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Tuesday, September 29, 2020

Dick Lilly

Dick Lilly is a former journalist whose career began with alternative weeklies and took him on to the Seattle Times where he spent 15 years coverning local government from City Hall to the school board. HIs career continued at Seattle Public Utilities as a public information officer and policy analyst working on waste prevention.

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Chapters 47 & 48, Epilogue: Picnic, and Auto-Pilot

Chapter 47 Picnic Friday July 4, 10 a.m.               Falconer, Danny and Theresa drove to the Fauntleroy ferry terminal early to...

Chapters 43, 44, 45 & 46: Match, Town Car, Kidnapped, and Pizza

Not the phone this time. This was the real deal. No denials left. Falconer wanted to meet the governor away from her office, which he figured would be buzzing with curious and potentially indiscreet staffers and thoroughly wired to send every pin drop to a hard drive somewhere. He drove a couple hours over the pass to Yakima where she was attending a conference on irrigation and water rights. When she came out of the hotel, Falconer was standing by her car shooting the shit with the trooper behind the wheel. “Walk with me a bit?”

Chapters 40, 41 & 42: Fair Warning, Post Alley, and Jason Coffee

Harms said nothing when Falconer finished telling him about Vancouver. After a moment, he got up and very slowly and deliberately collected the empties and went into the kitchen. Falconer heard the bottles clatter into the recycling bin, then silence. After a while he heard a toilet flush in the back of the house. The refrigerator opened and closed, bottle caps rattled into the recycling and Harms reappeared, carefully setting two bottles of Redhook between them on the picnic table.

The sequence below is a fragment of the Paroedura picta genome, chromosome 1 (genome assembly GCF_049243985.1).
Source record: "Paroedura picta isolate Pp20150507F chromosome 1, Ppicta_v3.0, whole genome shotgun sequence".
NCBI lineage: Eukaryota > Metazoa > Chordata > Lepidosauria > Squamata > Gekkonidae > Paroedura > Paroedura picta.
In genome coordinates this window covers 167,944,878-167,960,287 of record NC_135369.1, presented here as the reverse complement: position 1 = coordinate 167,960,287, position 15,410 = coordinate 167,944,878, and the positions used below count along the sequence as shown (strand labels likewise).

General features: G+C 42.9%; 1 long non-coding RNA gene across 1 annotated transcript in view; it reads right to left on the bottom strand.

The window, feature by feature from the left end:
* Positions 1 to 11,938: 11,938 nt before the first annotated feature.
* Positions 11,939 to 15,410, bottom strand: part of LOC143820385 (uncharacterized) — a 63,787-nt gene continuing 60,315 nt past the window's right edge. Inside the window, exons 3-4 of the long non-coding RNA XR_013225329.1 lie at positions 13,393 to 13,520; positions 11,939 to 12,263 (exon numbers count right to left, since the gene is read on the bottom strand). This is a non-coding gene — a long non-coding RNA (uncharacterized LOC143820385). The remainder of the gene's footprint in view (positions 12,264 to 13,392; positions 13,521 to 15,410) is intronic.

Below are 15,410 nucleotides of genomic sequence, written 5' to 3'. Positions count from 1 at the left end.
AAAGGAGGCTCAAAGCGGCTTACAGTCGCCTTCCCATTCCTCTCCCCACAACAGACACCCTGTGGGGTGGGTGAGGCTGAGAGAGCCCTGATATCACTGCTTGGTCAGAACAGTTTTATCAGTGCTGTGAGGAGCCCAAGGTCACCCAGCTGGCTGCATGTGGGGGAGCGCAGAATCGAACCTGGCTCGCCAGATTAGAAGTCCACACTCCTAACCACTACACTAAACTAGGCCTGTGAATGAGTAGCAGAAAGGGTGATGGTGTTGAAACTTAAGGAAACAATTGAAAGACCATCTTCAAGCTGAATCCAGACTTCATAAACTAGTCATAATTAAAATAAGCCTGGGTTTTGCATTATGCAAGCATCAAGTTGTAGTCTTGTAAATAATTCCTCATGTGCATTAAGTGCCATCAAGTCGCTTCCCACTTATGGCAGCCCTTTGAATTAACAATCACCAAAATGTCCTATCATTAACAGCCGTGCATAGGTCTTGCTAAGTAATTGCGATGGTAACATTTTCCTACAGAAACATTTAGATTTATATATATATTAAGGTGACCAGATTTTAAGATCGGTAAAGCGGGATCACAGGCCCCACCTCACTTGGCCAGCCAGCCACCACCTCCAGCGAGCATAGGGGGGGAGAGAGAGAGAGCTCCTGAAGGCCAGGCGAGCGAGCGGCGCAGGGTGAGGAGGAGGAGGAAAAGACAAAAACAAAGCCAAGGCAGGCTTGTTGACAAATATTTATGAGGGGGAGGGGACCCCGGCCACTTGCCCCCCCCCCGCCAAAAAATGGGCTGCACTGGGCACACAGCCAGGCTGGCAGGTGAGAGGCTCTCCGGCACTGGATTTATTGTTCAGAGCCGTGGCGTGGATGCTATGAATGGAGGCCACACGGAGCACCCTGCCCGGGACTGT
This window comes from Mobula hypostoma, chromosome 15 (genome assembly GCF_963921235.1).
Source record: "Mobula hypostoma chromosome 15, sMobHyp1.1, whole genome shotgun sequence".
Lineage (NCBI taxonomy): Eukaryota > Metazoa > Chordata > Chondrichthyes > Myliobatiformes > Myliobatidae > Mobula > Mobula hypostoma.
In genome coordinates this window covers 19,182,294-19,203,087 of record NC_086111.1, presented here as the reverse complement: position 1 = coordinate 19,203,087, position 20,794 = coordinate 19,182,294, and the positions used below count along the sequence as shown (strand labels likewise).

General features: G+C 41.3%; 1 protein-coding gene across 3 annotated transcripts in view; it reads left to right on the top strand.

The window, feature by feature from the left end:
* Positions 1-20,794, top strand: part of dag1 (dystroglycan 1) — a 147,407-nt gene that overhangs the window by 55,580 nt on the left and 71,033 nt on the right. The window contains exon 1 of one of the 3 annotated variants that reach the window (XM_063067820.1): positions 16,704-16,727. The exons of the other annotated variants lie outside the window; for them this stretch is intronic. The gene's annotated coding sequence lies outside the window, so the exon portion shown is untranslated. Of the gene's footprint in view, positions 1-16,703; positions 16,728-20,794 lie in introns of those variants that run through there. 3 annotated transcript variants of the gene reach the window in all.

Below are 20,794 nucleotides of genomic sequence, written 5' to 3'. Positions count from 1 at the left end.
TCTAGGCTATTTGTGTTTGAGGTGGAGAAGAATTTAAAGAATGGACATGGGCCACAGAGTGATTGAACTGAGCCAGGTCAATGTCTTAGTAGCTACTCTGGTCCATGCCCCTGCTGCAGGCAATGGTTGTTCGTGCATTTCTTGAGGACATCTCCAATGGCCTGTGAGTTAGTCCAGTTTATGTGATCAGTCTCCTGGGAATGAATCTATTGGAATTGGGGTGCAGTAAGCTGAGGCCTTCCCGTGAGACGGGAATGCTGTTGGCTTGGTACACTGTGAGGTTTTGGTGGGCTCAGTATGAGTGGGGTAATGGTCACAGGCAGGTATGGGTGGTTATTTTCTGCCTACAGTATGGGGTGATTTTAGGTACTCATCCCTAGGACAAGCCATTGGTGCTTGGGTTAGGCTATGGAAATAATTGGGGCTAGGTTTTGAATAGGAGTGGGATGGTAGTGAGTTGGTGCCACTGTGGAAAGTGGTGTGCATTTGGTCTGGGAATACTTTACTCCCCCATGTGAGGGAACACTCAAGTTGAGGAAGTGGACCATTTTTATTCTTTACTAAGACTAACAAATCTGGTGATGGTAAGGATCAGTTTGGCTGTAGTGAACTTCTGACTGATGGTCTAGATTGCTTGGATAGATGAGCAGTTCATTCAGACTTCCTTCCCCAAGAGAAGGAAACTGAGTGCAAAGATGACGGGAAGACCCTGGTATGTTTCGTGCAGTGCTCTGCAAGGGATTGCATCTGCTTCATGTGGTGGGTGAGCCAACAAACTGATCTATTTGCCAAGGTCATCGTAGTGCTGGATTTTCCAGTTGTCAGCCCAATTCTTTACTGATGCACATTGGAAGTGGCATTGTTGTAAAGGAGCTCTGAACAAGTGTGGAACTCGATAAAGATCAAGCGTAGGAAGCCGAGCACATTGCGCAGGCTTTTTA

Chapters 38 & 39: Planning, and Café Fiore

“Well, so, what do we know?” It was Monday morning. Sun poured through the penthouse office windows, burnishing the bamboo floors and varnished fir window and door frames. They were drinking coffee, Falconer, elbows on the small conference table, holding a large ceramic Starbucks mug imprinted in green with the Seattle skyline.

Chapters 36 & 37: Chinatown, and Edmunds Hotel

From where he was parked across Point Gray Road from the Royal Vancouver Yacht Club, Falconer could see through the gate and across the parking lot to the club’s porte cochere and make out anyone coming or going. He’d been there since six, only a little after he’d spotted Victor Wallingford’s classic 85-foot motor yacht, unmistakable with its deep green hull, from a viewpoint at Jericho Beach a few miles to the west along the route all incoming boats would use. His location gave him a good chance that he could spot Wallingford and his buddies as they came out to catch a ride or a cab and follow them into town. Sitting in his car in the lot for a closer look would only get him rousted by the doorman or some heavier security. Falconer mused: boom in that business everywhere thanks to real and imagined terrorist threats. He nibbled on a cold piroshky, one of several he’d bought – always the tourist – from a stall at the Granville Island Market.

Chapters 34 & 35: Bingo, and DNA

Falconer had just finished updating the blog for Friday, eating cold pizza at his desk, washing it down with Redhook when the phone rang.

Chapters 31, 32 & 33: Sketch, Lucy Holcomb, and Ronson

“Thanks for meeting me on such short notice.” With a plastic fork Falconer stirred globs of blue cheese dressing into a sizeable pile of greens, tomato wedges, onions, bean sprouts, red beans, garbanzo beans and a few other things scooped from the salad bar. Lunch by the pound.

Chapters 29 & 30: Bird Watching, and Hanran

“That wasn’t cool, Eric, you being at Barclay’s this morning when our people arrived.” Bobby Harms’ bright white smile was hidden behind tight lips. They were on the Starlight deck, the space between Falconer’s penthouse and his office, open beers on the food-stained wooden table between them, the evening sun still warm, but the mood was not genial.

Chapters 27 & 28: Snake, and San Diego

“Lotsa people know this guy. Sorta,” said Danny. “They’ve heard of him because he’s some kind of dealer, or they remember talking to him in a bar. They remember the snake tattoo. No one I talked to remembers a name. Some of them called him The Snake or Snake like that was his name. Seems to be what he goes by.”

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